Two of the ways in which janitorial supplies cost organizations more money than they should is overstocking and understocking: Those 10 cases of unused hand soap in the break room may have been put there because someone ordered 50 cases at once even though the organization only uses 2 cases a month and nowhere else to store the overflow; the lack of toilet paper may be because no one in the organization knows how many rolls are being used every week.

Solving this problem is relatively easy: Put someone in charge (see #2, above) of determining what the organization uses in a month. Monitor restrooms, break rooms, warehouse facilities, the cleaning contractors – and write it all down. Due to seasonality and business cycles, it’ll take a year to have really accurate data, but in the meantime the organization will start saving money (and time) almost immediately.

4.  Consolidate suppliers (and negotiate better deals)
Once you know what the organization is really using in a month, you can go to janitorial supply companies and ask for their best deals based on volume pricing. While Costco is never going to give Chris a discount when he buys a few rolls of toilet paper every couple of weeks, a janitorial supply company will often provide discounts in exchange for a long-term contract to provide a wide variety of items.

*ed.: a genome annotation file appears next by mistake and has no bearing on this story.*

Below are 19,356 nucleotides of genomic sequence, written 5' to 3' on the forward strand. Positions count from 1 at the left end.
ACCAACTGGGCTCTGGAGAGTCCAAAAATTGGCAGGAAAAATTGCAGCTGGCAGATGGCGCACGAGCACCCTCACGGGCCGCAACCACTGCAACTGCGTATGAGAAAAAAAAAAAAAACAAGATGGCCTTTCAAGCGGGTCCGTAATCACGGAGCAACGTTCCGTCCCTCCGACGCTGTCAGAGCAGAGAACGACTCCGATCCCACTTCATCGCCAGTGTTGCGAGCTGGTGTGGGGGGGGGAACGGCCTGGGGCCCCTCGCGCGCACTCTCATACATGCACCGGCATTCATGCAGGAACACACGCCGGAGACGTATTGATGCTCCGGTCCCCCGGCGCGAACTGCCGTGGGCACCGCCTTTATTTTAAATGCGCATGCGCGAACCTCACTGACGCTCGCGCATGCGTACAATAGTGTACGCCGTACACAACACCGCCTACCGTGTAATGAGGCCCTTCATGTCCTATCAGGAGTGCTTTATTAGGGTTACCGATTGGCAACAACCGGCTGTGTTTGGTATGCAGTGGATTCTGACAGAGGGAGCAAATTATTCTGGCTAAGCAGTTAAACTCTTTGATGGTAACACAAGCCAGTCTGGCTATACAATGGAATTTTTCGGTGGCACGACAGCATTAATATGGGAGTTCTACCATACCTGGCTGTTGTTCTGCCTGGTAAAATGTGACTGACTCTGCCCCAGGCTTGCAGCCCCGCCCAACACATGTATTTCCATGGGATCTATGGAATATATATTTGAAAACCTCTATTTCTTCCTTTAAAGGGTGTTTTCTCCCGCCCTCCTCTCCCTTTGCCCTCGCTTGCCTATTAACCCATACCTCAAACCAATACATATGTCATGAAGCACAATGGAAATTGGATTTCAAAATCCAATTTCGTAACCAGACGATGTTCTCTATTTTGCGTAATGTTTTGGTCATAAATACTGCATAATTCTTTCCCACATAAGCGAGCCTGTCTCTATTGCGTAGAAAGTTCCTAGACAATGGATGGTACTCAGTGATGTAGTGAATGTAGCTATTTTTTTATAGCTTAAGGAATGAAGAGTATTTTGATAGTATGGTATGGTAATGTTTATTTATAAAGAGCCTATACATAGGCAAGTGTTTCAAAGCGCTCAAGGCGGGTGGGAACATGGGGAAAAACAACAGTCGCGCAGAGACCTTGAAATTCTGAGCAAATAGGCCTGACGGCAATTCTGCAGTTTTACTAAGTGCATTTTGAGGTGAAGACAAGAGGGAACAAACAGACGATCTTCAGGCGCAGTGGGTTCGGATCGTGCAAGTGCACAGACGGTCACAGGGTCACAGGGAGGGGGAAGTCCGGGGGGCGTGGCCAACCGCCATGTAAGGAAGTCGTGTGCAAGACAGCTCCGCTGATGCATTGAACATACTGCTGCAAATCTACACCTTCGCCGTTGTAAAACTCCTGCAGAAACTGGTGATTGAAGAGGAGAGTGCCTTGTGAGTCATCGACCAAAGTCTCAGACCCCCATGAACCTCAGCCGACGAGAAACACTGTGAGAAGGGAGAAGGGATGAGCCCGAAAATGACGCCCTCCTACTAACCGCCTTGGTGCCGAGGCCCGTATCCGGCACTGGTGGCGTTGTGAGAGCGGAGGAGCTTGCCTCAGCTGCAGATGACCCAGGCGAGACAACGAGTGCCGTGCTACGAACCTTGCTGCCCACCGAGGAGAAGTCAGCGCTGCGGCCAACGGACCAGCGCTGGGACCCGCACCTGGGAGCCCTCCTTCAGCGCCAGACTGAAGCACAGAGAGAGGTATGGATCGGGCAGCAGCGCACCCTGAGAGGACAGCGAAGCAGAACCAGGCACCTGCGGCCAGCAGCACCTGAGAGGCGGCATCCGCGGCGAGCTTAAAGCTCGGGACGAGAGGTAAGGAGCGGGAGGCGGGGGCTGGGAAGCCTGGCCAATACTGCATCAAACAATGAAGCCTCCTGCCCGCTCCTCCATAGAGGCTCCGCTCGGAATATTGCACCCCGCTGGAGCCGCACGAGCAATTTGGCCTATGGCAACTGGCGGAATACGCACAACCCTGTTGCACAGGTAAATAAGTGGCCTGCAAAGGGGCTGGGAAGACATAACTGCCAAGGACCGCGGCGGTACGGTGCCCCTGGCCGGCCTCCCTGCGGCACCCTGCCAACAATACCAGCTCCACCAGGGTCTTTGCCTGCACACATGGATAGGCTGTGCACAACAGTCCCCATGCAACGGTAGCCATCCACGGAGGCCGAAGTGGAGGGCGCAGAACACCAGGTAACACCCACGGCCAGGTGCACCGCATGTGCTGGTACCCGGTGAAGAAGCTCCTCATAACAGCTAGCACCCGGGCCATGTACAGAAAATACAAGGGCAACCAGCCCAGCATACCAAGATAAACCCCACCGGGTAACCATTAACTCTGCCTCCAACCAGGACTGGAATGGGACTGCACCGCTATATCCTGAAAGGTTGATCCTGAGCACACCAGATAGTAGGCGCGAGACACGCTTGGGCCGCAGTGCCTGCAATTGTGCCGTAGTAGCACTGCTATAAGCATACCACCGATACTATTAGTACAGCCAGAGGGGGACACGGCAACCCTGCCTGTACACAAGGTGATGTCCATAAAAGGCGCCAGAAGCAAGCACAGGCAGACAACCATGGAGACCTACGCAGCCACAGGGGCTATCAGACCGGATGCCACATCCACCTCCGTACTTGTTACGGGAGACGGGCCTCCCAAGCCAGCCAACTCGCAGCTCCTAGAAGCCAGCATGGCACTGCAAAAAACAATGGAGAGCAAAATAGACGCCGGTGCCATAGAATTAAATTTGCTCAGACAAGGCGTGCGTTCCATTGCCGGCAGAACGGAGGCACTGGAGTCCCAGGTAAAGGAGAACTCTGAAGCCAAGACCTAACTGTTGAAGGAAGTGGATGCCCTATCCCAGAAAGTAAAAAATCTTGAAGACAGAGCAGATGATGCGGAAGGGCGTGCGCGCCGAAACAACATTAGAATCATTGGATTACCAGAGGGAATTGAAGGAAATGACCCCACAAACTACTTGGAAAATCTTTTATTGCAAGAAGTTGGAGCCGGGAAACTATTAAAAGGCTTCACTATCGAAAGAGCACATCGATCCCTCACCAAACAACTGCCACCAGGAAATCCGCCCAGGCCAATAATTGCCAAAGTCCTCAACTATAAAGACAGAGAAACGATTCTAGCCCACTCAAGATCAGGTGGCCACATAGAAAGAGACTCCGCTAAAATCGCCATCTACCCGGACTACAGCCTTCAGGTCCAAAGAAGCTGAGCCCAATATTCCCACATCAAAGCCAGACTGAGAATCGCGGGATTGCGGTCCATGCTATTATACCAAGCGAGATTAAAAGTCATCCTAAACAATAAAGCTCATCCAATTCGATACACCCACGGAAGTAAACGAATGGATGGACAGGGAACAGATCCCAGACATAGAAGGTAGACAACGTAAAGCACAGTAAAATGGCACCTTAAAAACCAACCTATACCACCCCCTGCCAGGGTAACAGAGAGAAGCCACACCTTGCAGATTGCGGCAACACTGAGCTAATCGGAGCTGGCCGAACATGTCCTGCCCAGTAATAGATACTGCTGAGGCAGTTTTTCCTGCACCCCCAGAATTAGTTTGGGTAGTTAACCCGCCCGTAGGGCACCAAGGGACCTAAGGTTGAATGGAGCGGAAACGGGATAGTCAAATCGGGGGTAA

5.  Establish purchasing processes that are both streamlined and flexible
You don’t want every department to have to fill out 14 forms every time they need PPE for their team, or air filters for their workshop, or a selection of hand care products for the field offices. At the same time, the consolidated supplier volume discount you negotiated in #4 only works if rogue purchases are eliminated.

So you need to ensure that your purchase order process is relatively easy, responsive, and can be adjusted for short-term urgent requirements.

5.(b) Educate the organization (and encourage feedback)
Clients tell us that the single biggest obstacle to effective supply chain management around janitorial and restroom supplies is that employees are reluctant to use the system, either because they don’t know it exists, or they find it too complicated, or they don’t understand why it’s important.

The good news is that all these months of COVID mean that there’s never been a better time to speak to people about the importance of knowledge around cleaning product supply chains! So once you’ve mapped out your new system, take the time to present it to employees just as you would with any other strategic initiative within the organization. It’ll increase adoption, compliance, and reduce the frustration caused by unexpected shortages.

We can help.

For more than 80 years, we’ve been helping organizations across southern Ontario get the most out of their janitorial, sanitation and restroom supplies spend, using tools like our Keep-Full system (ensuring you never run out of key products) and our Inventory Express (ensuring you have what you need, when you need it).

 

Tennier sanitation solutions supply chain management

Clients tell us that our systems can help reduce their janitorial spend by as much as 20% while reducing internal resourcing time – why not find out how we can help your organization, too?